• Ultrasound may be used for people who can’t undergo a radioactive iodine uptake test. Ultrasound uses sound waves to create images of the thyroid, showing the size of your thyroid and other features of Graves disease. Ultrasound also can rule out other causes of an enlarged thyroid, such as thyroid nodules.


Treatment of Graves disease is aimed at reducing the hormones produced by the thyroid gland and relieving symptoms. Typically, there are three main treatment options:

  • Medications
    • Beta-blockers, such as propranolol, may reduce the effects of thyroid hormone on the body. These medications can relieve rapid heart rate, sweating, and anxiety and minimize shaking and nervousness caused by increased hormone activity. Beta-blockers work quickly and provide relief while waiting for long-term treatments to take effect.
    • Anti-thyroid drugs reduce thyroid hormone production. These are usually prescribed for no more than 1 to 2 years. For some people, normal thyroid function will continue after the drugs are stopped. For most people, additional treatment will be required.
  • A large dose of radioactive iodine may be given to destroy most or all of the thyroid gland, reducing hormone levels and eliminating the symptoms of hyperthyroidism. In some cases, this therapy is not enough to cure Graves disease and may need to be repeated. Over time, the thyroid gland may have decreased function and you may develop hypothyroidism, though this may not develop for many years. Because of this, those who have been treated may need to be monitored.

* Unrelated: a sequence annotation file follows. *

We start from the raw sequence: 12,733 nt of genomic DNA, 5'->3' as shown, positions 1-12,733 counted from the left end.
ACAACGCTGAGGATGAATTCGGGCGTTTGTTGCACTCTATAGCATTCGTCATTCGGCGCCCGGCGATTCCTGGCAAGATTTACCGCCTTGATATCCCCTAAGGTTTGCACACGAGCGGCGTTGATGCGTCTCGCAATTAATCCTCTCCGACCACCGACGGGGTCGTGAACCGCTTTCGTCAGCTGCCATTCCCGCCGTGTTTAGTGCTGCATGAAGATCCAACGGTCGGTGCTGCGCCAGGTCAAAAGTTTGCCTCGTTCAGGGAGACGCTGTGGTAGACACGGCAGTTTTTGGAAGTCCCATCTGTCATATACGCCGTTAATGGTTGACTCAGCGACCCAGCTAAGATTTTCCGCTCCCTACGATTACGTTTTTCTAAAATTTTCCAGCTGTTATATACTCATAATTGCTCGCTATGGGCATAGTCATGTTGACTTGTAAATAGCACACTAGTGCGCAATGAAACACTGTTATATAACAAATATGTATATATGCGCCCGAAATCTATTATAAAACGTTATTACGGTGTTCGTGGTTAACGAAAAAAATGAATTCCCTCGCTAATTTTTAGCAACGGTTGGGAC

• Sometimes surgery is performed to remove the thyroid gland. Once the thyroid has been removed or destroyed, you will need to take thyroid hormone replacement medication.

Most of the eye problems associated with Graves disease improve as the hormone levels are lowered, but some may require further action. For more about treatment, see the links in the Related Content section.

View Sources

Sources Used in Current Review

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(September 2017) National Institutes of Diabetes and Digestive and Kidney Diseases. Graves’ disease. Available online at https://www.niddk.nih.gov/health-information/endocrine-diseases/graves-disease#what. Accessed August 6, 2019.

(March 23, 2018). Yeung SJ. Graves disease. Available online at https://emedicine.medscape.com/article/120619-overview#a6. Accessed August 9, 2019.

(March 7, 2019) Ing E. Thyroid-associated orbitopathy. Available online at https://emedicine.medscape.com/article/1218444-overview. Accessed August 9, 2019.

(October 18, 2018) U.S. Department of Health & Human Services, Office on Women’s Health. Graves’ Disease. Available online at https://www.womenshealth.gov/a-z-topics/graves-disease. Accessed October 2019.